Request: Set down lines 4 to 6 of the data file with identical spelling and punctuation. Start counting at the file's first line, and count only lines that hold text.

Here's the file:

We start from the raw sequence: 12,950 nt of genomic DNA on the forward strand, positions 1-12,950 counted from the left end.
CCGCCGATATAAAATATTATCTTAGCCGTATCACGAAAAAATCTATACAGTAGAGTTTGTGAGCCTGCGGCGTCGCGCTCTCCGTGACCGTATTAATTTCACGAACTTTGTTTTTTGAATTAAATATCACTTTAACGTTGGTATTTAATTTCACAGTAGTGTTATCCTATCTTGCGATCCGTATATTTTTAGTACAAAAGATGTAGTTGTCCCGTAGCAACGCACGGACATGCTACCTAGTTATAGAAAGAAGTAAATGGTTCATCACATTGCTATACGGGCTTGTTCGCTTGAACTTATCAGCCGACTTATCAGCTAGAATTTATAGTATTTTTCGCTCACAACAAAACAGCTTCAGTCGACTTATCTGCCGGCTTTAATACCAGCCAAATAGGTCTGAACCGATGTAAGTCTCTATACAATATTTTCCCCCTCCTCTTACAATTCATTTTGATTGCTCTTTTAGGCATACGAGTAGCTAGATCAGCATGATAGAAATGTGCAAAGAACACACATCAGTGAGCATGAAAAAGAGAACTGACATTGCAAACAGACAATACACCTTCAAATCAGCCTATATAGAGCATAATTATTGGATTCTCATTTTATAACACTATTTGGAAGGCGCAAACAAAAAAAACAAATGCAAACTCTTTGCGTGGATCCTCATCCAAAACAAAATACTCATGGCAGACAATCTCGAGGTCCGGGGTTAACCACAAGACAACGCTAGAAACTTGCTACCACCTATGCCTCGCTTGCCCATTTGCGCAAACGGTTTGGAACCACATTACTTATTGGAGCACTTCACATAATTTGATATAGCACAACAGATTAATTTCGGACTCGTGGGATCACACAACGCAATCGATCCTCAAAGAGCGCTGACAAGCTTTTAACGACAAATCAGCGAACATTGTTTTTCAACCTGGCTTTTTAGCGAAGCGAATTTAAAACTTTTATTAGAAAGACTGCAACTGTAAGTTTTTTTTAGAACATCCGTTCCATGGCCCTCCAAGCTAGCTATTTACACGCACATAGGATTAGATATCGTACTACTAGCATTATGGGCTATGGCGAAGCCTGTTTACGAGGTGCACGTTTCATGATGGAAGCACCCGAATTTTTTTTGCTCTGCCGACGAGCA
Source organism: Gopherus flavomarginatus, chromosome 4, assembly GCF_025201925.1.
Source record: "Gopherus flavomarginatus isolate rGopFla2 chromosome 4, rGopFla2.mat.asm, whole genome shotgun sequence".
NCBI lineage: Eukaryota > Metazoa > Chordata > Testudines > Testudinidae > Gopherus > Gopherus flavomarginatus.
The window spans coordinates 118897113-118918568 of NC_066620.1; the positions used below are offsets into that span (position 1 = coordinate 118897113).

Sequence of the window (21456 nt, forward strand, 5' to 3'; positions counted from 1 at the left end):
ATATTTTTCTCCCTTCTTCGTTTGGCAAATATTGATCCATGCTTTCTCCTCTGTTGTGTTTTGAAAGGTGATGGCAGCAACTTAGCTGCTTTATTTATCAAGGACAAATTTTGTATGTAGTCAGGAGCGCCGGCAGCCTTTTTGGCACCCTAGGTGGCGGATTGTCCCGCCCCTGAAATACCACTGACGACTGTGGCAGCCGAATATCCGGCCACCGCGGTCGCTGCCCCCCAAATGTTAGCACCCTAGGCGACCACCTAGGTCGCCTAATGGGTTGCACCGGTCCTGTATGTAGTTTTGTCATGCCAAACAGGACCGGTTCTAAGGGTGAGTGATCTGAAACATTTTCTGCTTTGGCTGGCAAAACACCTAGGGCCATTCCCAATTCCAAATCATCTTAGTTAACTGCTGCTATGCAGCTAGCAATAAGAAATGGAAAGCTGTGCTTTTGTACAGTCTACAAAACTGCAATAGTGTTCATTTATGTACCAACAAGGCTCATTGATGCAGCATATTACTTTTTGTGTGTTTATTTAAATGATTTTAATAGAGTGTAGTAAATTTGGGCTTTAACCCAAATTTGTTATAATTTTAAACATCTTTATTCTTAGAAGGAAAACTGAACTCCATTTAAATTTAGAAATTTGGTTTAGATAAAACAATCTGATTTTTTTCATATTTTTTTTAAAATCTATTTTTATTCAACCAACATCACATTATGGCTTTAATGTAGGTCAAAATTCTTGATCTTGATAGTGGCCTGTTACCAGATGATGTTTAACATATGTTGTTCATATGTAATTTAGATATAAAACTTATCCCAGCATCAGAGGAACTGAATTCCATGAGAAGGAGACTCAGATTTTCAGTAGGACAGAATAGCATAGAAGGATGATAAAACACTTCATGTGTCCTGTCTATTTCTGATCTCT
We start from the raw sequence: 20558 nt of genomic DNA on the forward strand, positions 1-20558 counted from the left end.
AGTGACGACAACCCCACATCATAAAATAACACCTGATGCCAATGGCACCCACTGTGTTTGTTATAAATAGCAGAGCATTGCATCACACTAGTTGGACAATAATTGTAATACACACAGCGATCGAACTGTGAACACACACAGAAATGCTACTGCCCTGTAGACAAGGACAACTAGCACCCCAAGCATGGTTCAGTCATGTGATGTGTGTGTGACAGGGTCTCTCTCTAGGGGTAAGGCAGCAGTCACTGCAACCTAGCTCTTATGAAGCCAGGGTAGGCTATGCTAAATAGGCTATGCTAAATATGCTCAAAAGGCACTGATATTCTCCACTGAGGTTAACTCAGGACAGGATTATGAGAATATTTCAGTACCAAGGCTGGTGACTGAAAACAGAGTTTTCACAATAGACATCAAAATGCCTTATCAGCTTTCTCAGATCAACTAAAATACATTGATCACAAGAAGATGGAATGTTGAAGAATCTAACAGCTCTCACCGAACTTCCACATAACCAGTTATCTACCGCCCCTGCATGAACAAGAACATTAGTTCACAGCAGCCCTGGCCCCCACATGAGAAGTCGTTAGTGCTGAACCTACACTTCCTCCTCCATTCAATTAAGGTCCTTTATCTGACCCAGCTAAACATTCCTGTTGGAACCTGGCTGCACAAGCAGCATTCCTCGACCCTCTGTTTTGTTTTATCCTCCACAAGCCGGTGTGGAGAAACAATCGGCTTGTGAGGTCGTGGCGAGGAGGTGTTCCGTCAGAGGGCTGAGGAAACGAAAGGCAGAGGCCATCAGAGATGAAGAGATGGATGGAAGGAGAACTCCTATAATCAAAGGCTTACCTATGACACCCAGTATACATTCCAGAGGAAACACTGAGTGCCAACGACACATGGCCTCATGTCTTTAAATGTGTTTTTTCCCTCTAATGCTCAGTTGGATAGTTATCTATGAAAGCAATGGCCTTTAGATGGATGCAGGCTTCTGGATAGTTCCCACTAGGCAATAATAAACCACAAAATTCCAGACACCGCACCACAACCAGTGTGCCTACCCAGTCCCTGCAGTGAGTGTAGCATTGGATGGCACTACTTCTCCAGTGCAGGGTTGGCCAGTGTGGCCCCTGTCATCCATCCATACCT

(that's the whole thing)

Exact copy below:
Source record: "Gopherus flavomarginatus isolate rGopFla2 chromosome 4, rGopFla2.mat.asm, whole genome shotgun sequence".
NCBI lineage: Eukaryota > Metazoa > Chordata > Testudines > Testudinidae > Gopherus > Gopherus flavomarginatus.
The window spans coordinates 118897113-118918568 of NC_066620.1; the positions used below are offsets into that span (position 1 = coordinate 118897113).